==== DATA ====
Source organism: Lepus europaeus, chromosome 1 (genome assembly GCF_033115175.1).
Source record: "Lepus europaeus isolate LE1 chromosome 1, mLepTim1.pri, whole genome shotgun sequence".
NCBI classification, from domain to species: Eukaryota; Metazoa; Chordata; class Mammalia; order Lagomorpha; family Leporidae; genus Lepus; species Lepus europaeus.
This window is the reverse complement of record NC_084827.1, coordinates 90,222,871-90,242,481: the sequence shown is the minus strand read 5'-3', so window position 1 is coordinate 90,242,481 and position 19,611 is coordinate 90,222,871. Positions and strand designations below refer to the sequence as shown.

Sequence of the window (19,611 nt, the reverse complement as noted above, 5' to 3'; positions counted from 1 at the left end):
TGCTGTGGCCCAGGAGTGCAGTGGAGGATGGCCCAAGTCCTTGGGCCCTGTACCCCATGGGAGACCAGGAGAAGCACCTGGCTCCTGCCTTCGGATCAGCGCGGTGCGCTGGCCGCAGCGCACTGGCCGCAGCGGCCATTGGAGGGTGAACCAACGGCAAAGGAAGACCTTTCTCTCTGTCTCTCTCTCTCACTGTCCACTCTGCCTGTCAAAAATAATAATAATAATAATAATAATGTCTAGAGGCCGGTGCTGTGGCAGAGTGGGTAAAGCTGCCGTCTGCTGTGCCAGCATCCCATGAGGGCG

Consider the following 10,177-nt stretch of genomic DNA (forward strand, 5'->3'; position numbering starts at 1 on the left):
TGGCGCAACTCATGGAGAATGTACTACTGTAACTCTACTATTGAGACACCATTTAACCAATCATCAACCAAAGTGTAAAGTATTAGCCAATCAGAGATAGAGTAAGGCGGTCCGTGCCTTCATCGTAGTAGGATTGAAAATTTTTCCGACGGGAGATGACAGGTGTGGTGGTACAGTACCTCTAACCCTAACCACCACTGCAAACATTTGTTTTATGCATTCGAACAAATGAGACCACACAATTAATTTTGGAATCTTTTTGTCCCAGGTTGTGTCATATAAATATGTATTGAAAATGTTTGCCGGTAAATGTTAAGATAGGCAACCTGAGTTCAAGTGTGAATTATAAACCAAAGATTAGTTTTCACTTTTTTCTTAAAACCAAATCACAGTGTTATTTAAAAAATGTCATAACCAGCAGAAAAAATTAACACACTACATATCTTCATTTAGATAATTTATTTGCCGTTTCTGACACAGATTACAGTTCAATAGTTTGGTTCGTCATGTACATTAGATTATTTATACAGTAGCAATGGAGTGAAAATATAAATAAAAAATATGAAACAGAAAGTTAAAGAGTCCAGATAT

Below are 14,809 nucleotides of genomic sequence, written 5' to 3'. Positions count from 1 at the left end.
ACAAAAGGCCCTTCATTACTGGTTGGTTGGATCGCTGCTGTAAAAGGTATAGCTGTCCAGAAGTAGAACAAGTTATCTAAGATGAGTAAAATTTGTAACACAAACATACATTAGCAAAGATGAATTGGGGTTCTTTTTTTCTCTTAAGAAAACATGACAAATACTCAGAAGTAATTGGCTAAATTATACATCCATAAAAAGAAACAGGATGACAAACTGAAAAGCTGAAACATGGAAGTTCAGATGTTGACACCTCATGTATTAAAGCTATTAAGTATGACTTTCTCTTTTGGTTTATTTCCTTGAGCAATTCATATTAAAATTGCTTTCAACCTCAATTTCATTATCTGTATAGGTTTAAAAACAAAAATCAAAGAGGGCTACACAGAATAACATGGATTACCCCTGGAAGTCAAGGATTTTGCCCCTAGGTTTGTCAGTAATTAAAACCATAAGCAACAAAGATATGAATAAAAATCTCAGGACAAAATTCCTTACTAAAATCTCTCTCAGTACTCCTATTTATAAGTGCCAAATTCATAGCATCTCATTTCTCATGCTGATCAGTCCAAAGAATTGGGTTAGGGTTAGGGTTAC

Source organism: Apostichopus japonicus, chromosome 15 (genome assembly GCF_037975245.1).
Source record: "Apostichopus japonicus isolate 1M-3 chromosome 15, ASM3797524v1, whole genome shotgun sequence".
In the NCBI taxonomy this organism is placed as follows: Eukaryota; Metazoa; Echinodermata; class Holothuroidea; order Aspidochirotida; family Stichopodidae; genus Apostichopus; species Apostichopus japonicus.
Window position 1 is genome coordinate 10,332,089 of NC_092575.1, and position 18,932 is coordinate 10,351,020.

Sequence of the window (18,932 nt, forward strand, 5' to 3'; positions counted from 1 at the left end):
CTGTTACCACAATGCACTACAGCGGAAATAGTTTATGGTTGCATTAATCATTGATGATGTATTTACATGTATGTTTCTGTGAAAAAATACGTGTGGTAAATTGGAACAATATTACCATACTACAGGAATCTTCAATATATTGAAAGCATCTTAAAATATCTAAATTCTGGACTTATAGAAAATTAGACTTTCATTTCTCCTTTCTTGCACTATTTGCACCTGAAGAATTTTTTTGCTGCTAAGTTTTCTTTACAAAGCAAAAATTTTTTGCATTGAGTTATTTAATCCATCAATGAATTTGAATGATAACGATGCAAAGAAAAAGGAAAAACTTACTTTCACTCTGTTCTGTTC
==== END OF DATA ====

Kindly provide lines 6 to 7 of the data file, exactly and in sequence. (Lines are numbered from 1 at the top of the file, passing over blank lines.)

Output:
TGCTGTGGCCCAGGAGTGCAGTGGAGGATGGCCCAAGTCCTTGGGCCCTGTACCCCATGGGAGACCAGGAGAAGCACCTGGCTCCTGCCTTCGGATCAGCGCGGTGCGCTGGCCGCAGCGCACTGGCCGCAGCGGCCATTGGAGGGTGAACCAACGGCAAAGGAAGACCTTTCTCTCTGTCTCTCTCTCTCACTGTCCACTCTGCCTGTCAAAAATAATAATAATAATAATAATAATGTCTAGAGGCCGGTGCTGTGGCAGAGTGGGTAAAGCTGCCGTCTGCTGTGCCAGCATCCCATGAGGGCG

Consider the following 10,177-nt stretch of genomic DNA (forward strand, 5'->3'; position numbering starts at 1 on the left):